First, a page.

Thursday, 28 March 2013

RBA speaks Chinese, happy outlook

Before you worry that RBA bank governor has availed himself of Mandarin or Cantonese, fear not as this post relates to RBA policies and announcements.  This blog has been advocating for a while that, possibly owing to great trade flows, the RBA has chosen to throw its lot very much in with its biggest trade partner and not join the currency war (or even talk about the currency war).  The RBA is in denial, about the need for radical banking regulatory overhaul, the need to recognise the high AUD is hollowing out the economy and the failure to recognise the rapid end of the mining boom.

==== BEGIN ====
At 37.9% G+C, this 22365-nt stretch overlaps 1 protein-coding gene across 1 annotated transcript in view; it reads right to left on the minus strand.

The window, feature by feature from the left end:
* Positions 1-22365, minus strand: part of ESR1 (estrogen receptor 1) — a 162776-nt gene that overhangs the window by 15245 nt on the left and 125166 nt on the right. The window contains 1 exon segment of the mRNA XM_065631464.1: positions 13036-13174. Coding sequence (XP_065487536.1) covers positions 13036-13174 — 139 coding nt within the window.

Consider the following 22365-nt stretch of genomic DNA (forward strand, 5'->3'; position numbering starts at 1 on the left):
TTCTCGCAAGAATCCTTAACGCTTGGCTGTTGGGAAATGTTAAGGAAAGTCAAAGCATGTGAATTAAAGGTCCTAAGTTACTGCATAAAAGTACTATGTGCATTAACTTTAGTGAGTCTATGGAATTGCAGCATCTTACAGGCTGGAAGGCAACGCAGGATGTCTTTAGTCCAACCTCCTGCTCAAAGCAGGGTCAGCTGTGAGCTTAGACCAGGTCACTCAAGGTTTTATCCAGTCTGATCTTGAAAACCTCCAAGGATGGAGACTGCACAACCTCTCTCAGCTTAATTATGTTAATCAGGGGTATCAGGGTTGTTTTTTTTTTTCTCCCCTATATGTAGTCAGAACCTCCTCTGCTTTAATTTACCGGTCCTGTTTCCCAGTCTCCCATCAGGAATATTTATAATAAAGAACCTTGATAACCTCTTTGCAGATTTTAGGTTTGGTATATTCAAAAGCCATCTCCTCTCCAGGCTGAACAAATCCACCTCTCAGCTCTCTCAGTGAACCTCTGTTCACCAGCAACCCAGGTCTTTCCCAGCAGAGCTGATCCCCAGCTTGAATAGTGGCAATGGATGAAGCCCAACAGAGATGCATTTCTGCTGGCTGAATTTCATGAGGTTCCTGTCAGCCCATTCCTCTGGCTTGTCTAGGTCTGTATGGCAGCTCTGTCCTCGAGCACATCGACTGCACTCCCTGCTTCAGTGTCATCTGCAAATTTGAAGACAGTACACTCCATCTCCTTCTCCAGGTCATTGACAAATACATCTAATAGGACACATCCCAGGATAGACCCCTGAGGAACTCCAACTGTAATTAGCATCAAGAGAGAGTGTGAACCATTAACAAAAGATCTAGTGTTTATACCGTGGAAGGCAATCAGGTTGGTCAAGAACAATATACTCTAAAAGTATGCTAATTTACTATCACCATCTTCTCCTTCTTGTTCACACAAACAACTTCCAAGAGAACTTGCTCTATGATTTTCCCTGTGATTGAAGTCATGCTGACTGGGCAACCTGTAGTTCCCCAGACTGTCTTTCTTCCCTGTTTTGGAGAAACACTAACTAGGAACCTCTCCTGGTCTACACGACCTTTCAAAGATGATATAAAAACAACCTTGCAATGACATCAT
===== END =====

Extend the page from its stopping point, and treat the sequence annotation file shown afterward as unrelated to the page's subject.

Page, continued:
Recent announcements on this point that banking reform had gone too far (or would shortly go too far) were made this week by APRA and the RBA- ironically as Australia is one of the first to abandon interest rate quotes for fixings in favour of actual trades following the LIBOR scandal.

So perhaps even more ironically to discover today that this argument is doing the rounds in respect of China's weaker banks.  The Chinese banking sector is a constant battleground between entrenched state owned enterprise interests and reformers:

...The China Banking Regulatory Commission’s decision Wednesday to tighten rules covering increasingly popular wealth-management products ....Although bank stocks were getting slammed on Thursday – with small- and medium-sized lenders hit much harder than the Big Four ...Analysts at Barclays said the larger lenders could be less impacted by the CBRC regulations, given that their exposure to wealth-management products is lower as a percentage of total assets... (here).

Will Australia want to be joined up with Chinese financial policy for much longer?

No comments:

Post a Comment